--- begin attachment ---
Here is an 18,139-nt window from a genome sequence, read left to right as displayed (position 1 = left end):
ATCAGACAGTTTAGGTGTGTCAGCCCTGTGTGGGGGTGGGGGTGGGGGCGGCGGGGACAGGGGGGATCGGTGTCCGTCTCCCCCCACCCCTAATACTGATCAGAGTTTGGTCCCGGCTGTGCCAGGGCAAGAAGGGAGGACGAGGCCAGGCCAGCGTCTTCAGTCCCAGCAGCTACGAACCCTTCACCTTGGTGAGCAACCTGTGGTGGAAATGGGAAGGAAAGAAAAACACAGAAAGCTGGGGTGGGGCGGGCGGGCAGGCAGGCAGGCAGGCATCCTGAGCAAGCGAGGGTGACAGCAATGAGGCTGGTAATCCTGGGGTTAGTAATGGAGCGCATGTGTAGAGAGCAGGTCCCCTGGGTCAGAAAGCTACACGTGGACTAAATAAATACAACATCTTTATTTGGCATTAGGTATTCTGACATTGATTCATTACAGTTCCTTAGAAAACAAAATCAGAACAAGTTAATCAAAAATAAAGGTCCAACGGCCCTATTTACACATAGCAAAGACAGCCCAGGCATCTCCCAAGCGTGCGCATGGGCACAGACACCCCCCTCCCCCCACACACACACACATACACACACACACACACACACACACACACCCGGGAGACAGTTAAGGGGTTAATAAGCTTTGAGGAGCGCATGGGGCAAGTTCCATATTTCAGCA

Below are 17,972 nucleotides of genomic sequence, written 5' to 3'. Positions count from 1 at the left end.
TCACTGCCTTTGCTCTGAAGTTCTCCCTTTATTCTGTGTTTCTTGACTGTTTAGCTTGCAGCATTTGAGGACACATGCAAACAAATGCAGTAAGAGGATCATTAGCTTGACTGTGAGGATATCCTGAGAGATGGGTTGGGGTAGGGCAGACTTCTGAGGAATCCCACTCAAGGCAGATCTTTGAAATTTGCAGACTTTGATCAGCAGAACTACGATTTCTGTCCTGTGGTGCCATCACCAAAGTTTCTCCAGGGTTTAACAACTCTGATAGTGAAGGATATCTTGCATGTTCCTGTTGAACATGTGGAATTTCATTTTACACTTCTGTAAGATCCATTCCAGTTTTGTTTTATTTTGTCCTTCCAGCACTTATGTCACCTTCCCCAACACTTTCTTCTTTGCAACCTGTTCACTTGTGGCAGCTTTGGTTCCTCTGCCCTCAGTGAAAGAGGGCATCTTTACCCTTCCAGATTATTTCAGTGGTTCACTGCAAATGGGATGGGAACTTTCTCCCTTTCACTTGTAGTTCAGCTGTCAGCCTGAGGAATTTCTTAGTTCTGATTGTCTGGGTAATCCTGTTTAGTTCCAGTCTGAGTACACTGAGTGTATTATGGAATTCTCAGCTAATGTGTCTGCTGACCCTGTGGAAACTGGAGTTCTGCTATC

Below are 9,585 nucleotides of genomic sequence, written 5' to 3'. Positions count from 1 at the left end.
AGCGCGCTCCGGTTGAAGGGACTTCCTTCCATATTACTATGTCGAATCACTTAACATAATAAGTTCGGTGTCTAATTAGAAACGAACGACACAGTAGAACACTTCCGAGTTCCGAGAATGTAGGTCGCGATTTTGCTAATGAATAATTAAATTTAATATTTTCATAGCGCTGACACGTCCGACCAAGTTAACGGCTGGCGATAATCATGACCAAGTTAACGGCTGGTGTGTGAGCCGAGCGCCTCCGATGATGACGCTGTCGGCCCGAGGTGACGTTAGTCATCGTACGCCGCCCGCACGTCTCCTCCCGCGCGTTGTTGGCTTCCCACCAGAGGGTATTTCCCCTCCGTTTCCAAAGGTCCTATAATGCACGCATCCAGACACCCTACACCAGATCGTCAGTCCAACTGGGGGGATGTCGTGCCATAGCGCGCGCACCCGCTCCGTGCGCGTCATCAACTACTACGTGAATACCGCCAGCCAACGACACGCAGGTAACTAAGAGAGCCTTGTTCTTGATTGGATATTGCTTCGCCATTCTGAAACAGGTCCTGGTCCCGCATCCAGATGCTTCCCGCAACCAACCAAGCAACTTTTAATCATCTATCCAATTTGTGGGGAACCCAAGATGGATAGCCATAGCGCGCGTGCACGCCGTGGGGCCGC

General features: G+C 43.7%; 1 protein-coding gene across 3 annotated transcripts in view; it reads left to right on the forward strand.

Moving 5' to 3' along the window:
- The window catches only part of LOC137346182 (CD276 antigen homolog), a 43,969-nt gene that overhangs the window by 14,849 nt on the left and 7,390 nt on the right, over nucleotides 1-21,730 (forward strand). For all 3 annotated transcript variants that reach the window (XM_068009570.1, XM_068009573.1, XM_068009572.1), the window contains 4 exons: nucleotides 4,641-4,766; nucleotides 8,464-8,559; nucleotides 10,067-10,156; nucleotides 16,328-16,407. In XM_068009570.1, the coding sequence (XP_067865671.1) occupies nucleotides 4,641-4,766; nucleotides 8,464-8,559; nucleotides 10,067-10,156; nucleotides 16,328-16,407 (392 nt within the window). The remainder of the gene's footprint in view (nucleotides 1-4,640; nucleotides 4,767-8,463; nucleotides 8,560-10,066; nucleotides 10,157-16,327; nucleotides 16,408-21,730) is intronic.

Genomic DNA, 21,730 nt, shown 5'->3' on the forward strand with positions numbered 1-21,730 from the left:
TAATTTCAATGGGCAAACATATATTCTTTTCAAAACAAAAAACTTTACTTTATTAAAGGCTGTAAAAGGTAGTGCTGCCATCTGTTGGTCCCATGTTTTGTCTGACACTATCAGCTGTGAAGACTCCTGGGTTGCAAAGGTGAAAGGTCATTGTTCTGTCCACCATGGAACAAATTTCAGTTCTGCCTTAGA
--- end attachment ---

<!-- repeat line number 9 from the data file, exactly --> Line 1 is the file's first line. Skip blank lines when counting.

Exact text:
- The window catches only part of LOC137346182 (CD276 antigen homolog), a 43,969-nt gene that overhangs the window by 14,849 nt on the left and 7,390 nt on the right, over nucleotides 1-21,730 (forward strand). For all 3 annotated transcript variants that reach the window (XM_068009570.1, XM_068009573.1, XM_068009572.1), the window contains 4 exons: nucleotides 4,641-4,766; nucleotides 8,464-8,559; nucleotides 10,067-10,156; nucleotides 16,328-16,407. In XM_068009570.1, the coding sequence (XP_067865671.1) occupies nucleotides 4,641-4,766; nucleotides 8,464-8,559; nucleotides 10,067-10,156; nucleotides 16,328-16,407 (392 nt within the window). The remainder of the gene's footprint in view (nucleotides 1-4,640; nucleotides 4,767-8,463; nucleotides 8,560-10,066; nucleotides 10,157-16,327; nucleotides 16,408-21,730) is intronic.